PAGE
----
After several years of photographing some truly wonderful corners of this planet I get more than a few emails each month asking me where are the best places to photograph in this city or that country. I try to reply helpfully, but what I want so much to say, without sounding like I’m being contrary, is this: there’s no such thing as best places. There are wonderful places, to be sure. There are popular places, and busy places. There are places that appeal to some and not to others. But photographs happen at the intersection of place and light and moment, and the corner in Venice that for much of the day is flat and crowded and in all ways uninteresting, might for one moment on one given day give the photographer a gift he never dreamed. And the must-see list from the Lonely Planet might give us nothing.
I can give you lists of the places I like, but I like them for so many reasons and at such specific moments, that those lists would be no good to you. They would encourage you to buy the illusion that you just have to show up at the right place with the right lens and make the same photographs I’ve made. And just maybe that happens. And then you’ve made a photograph someone else has already made. Now what?
More harmful in the act of giving you that list is that it won’t encourage you to do the one thing that will give you both unique and unexpected experiences and the photographs that come from those experiences, that is the act of getting lost. Of having your own experience. Of being forced to encounter a place on your own terms and make the kinds of photographs only you can make.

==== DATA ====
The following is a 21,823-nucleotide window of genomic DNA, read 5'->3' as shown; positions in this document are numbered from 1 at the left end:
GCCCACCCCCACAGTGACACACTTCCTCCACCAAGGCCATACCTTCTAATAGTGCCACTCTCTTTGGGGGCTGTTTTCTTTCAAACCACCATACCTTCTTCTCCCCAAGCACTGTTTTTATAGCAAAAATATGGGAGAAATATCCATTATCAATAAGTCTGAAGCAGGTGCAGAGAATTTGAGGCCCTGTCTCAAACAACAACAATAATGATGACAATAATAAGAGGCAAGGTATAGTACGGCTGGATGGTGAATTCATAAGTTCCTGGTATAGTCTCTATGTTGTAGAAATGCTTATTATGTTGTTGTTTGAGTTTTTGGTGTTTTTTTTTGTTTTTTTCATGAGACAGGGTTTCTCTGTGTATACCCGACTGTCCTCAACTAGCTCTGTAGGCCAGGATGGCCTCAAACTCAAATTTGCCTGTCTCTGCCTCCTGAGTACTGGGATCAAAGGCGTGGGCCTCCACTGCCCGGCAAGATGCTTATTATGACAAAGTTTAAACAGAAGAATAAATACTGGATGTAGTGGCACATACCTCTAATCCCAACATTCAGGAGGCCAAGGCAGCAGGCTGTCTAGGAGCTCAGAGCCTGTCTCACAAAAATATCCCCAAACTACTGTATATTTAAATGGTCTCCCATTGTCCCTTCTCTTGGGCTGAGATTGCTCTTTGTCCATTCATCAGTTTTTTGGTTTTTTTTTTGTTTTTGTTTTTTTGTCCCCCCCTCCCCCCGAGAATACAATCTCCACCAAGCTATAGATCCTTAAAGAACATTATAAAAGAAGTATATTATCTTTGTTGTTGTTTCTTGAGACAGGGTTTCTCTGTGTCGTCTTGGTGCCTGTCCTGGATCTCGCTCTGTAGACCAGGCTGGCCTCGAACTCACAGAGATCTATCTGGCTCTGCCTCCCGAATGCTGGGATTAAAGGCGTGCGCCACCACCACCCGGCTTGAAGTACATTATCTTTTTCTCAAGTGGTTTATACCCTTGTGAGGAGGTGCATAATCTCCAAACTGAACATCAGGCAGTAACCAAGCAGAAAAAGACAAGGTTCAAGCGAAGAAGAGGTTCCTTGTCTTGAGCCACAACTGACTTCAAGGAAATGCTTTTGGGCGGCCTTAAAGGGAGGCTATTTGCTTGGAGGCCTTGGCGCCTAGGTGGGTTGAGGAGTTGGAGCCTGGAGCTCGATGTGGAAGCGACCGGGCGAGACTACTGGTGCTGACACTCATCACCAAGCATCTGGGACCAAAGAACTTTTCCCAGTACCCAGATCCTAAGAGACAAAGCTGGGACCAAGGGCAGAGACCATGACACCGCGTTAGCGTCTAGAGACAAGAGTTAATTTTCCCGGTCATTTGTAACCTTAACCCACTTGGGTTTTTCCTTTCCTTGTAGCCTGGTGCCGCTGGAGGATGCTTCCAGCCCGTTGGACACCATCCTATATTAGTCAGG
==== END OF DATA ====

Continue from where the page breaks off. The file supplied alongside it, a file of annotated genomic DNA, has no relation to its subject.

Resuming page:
There is a heartbreaking tendency in photography towards the homogenous. Nothing would make me sadder as a teacher than to inadvertently push you in that direction. So, to put a more positive spin on this, when you next ask me where the best places are, here is my answer:
The best place is the place in which you experience wonder, where your eyes are open to things you’ve never seen. The best place is the place in which you are lost, beyond your notions, a little off-kilter and looking for balance. They are places full of possibilities and unhindered by the need to make a photograph just like the ones you came hoping to make, but instead make something more, something better than your expectations.
The best places are within; places of receptivity and possibility, of courage. They are places into which we go empty, and emerge filled. You will find none of these on a map, or in a guidebook.
They are places to which, often, you can never return, and to which no one but your curiosity can lead you. And I want so much just to be able to put my finger on map and say, “Here, friend. This is where the magic is.” But whether it is or it is not depends not on the place but on the eyes with which you see it.
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